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Beverly Hills, California, United States
Eli Kantor is a labor, employment and immigration law attorney. He has been practicing labor, employment and immigration law for more than 36 years. He has been featured in articles about labor, employment and immigration law in the L.A. Times, Business Week.com and Daily Variety. He is a regular columnist for the Daily Journal. Telephone (310)274-8216; eli@elikantorlaw.com. For more information, visit beverlyhillsimmigrationlaw.com and and beverlyhillsemploymentlaw.com


Wednesday, June 22, 2022

Private prison industry shifts focus to immigrant detention centers, funding immigration hawks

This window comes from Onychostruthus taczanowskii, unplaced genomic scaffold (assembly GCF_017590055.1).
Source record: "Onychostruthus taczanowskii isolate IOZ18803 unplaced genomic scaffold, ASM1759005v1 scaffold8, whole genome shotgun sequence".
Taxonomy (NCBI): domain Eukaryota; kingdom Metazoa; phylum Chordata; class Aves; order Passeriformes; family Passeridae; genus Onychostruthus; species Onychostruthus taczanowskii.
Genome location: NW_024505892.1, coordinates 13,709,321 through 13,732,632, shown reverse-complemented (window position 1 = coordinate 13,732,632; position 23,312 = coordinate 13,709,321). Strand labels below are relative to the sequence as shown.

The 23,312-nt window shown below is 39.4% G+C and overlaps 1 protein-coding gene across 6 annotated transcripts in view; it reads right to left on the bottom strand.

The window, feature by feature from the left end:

Early in his term, President Joe Biden signed an executive order barring the Department of Justice from renewing existing contracts with for-profit prisons. Many activists and prison reform advocates hoped this signaled the beginning of the end of private prisons in America. But the private prison industry instead shifted focus to a different form of for-profit detainment: private immigration detention centers. This shift toward immigrant detention, which is now estimated to be a nearly $3 billion industry, comes at a time when for-profit prison companies have spent tens of thousands of dollars donating to politicians who support border security and immigration enforcement policies that would increase the number of detained immigrants in Immigrations and Customs Enforcement facilities. The turn to immigration detention As of June 2022, more than 24,000 immigrants are being detained by ICE and Border Patrol. However, these agencies do not have the necessary infrastructure to house those detainees. Instead, the Department of Homeland Security – which Biden’s executive order ban does not extend to – contracts this responsibility to private companies. As a result, 79% of detained immigrants are held in facilities that are privately owned or operated. Many immigrant rights activists contend that these private detention centers lack the necessary accountability and oversight to prevent abuse. Inadequate access to medical services and other alleged human rights abuses are well-documented in for-profit immigration detention centers. Some of the most egregious claims of medical abuse occurred at the Irwin County Detention Center in Ocilla, Ga., owned by the private company LaSalle Corporations, where multiple detained immigrant women reportedly underwent forced hysterectomies and other invasive and unnecessary gynecological surgeries. Nevertheless, the federal government’s immigrant detainment policy has continued to be a boon for private prison companies including GEO Group and CoreCivic, the two biggest companies in the field. In an SEC filing from November 2021, GEO Group detailed how despite the loss of $125 million in contracts due to Biden’s executive order, “record increases in migrant flows at the U.S. border have acted as a tailwind” have more than made up for the profits lost. In the fiscal year 2021, GEO Group and CoreCivic grossed $551 million and $552 million respectively from contracts with ICE alone. Contracts with ICE now make up the majority of both GEO Group and CoreCivic’s annual revenue, constituting 36% for GEO Group and 30% for CoreCivic. ICE also started piloting “Alternative to Detention” programs that use electronic monitoring such as GPS ankle monitors to detain and surveil immigrants without formerly incarcerating them. Currently, there are an additional 266,000 immigrant detainees being monitored on such programs. More than 75% of these immigrants are monitored by GEO Group’s subsidiary electronic monitoring company BI Inc. after the company inked a five-year, $2.2 billion deal with the DHS in 2020. Private prison interests boost pro-border security politicians As the the private prisons profit from immigrant detention, the private prison industry has also poured money into political contributions to Republican politicians at the federal level who advocate for increased border security and the expansion of interior immigration enforcement. Sen. Marco Rubio (R-Fla.), the overwhelming top recipient of private prison industry money for the 2022 election cycle at over $62,000, has been a longtime party leader on strengthening border security. In November 2021, Rubio was one of five senators who signed onto a ”Dear Colleague” letter saying they would not under any circumstances vote for a 2022 budget that did not allocate proper funding for border security and border patrol. Sen. Jerry Moran (R-Kan.), the second biggest recipient of private prison industry money at almost $27,000, is also a staunch border security advocate. In 2021, Moran introduced an amendment to the proposed 2022 budget that would have created a reserve fund for the strengthening the enforcement of immigration laws within the United States’ borders by ICE agents. House Minority Leader Kevin McCarthy (R-Calif.) and Rep. Chuck Fleischmann (R-Tenn.), who have received $21,765 and $12,500 respectively from the private prison industry, are also noted immigration hawks who support ICE. McCarthy has made multiple visits to the U.S. southern border in the past two years, lambasting the surge in migrants and unaccompanied children as the “Biden border crisis.” The House Minority Leader most recently voted “no” on both the American Dream and Promise Act and the Farm Workforce Modernization Act, two bills that would have provided amnesty and a path to citizenship for millions of undocumented immigrants brought to the country as children – also known as “DREAMers” – and undocumented immigrant farm workers. Fleischmann has used his position on the Congressional Homeland Security subcommittee to advocate for maintaining and expanding funding not only for ICE’s interior immigration enforcement programs, but also for the number of beds for detained immigrants. The private prison industry directly profits from these zero tolerance immigration policies. “ICE is beginning to implement their interior enforcement strategy,” GEO Group Senior Vice President and former ICE Director of Enforcement and Removal Operations David Venturella said in a 2017 shareholder conference call. “We’ll start to see the benefits of that through increased apprehensions and increased detention in the interior part of the United States, not necessarily along the Southern Border.” GEO Group and CoreCivic give to candidates touting immigration enforcement While the numbers for prison industry money backing federal politicians are telling, GEO Group and CoreCivic have also given considerable amounts to several gubernatorial candidates who are staunch border security and immigration enforcement advocates. Among current gubernatorial candidates, the largest recipient of GEO Group and CoreCivic money is Georgia Gov. Brian Kemp’s 2022 re-election campaign. Kemp has received over $25,000 from the two companies, $18,000 from CoreCivic and $7,000 from GEO Group. Cracking down on illegal immigration has been a central part of Kemp’s platform. In one of his 2018 campaign ads, Kemp stated that he would “round up criminal illegals” himself in his pickup truck. Kemp is one of 10 Republican governors in October 2021 who urged Biden to enact their 10-point immigration plan that called for the deployment of more Border Patrol and ICE agents nationwide as well as the end of “catch and release” programs that allow immigrants to enter the U.S. pending their immigration hearings. Additionally, Georgia is home to the CoreCivic-owned Stewart Detention Center in Lumpkin County, the largest ICE detention center in the country. It houses on average over 1,080 detainees per day. There are also plans in place to expand the GEO Group-owned Folkston ICE Processing Center in Charlton County to nearly twice the size of the Stewart Detention Center facility. While Kemp has been an advocate for private prisons, Kemp’s opponent in the general election Stacey Abrams has instead vowed to end all state contracts with private prison companies. Other notable campaign contributions from GEO Group and CoreCivic include two other pro-ICE governors running for re-election in 2022: $5,000 to Idaho Gov. Brad Little and $2,500 to Oklahoma Gov. Kevin Stitt. Little and Stitt, like Kemp, are also among the 10 Republican governors who traveled to the U.S. border to express their support for the aforementioned Republican 10-point immigration plan that would increase the nation’s number of Border Patrol and ICE agents. The path forward While the business of private detention of immigrants has swelled in the past few years, it has also grown increasingly unpopular as immigration activists and advocates work more and more toward bringing national attention to the issue. In August 2021, Democratic New Jersey Gov. Phil Murphy signed a bill that would block public and private prisons from signing or renewing contracts with ICE for the detention of immigrants with civil immigration violations. New Jersey joined California, Maryland, Illinois and Washington state in passing legislation to ende or phase out private immigration detention in their states. But while immigrant rights advocates have celebrated these state-level efforts to limit private immigration detention, they have still met resistance. In response to California’s bill phasing out private prisons and private immigration detention facilities, GEO Group and the Department of Justice filed a joint lawsuit challenging the legality of the bill. Judge Kenneth Lee ruled that the California bill could not stand as it conflicted with the “federal power and discretion given to the Secretary [of Homeland Security] in an area that remains in the exclusive realm of the federal government.” This case illustrates the tenuousness of state-level efforts to limit private immigrant detention in the face of federal authority. As such, many immigrant rights advocates are calling on President Biden to fulfill his campaign promise of ending for-profit immigration detention centers at the federal level. In February 2022, 85 immigrants and human rights organizations including the American Civil Liberties Union (ACLU), Amnesty International and the American Immigration Council sent a letter to the inspector general requesting a formal review into the implementation of Biden’s executive order banning for-profit prisons as it relates to private detention centers. The ACLU spent $1.9 million on lobbying in 2021 and $320,000 on lobbying in the first quarter of 2022 on a range of issues, including prison reform and the Private Prison Information Act. The most recent iteration of the Private Prison Information Act introduced by Sen. Ben Cardin (D-Md.), Sen. Patrick Leahy (D-Vt.) and Rep. Jamie Raskin (D-Md.) in November 2021 is also endorsed by the ACLU. “On too many fronts, the Biden administration is failing to deliver on its promises to end the inhumane treatment of immigrants,” said Isra Chaker, a campaign strategist for the ACLU, on the group’s website. “We are calling on the Biden administration to shut down detention sites where thousands of people languish for months or even years. Many of these sites have well-established records of horrific conditions, reports of abuse and serious medical neglect.” For more information, contact us at: http://www.beverlyhillsimmigrationlaw.com/index.html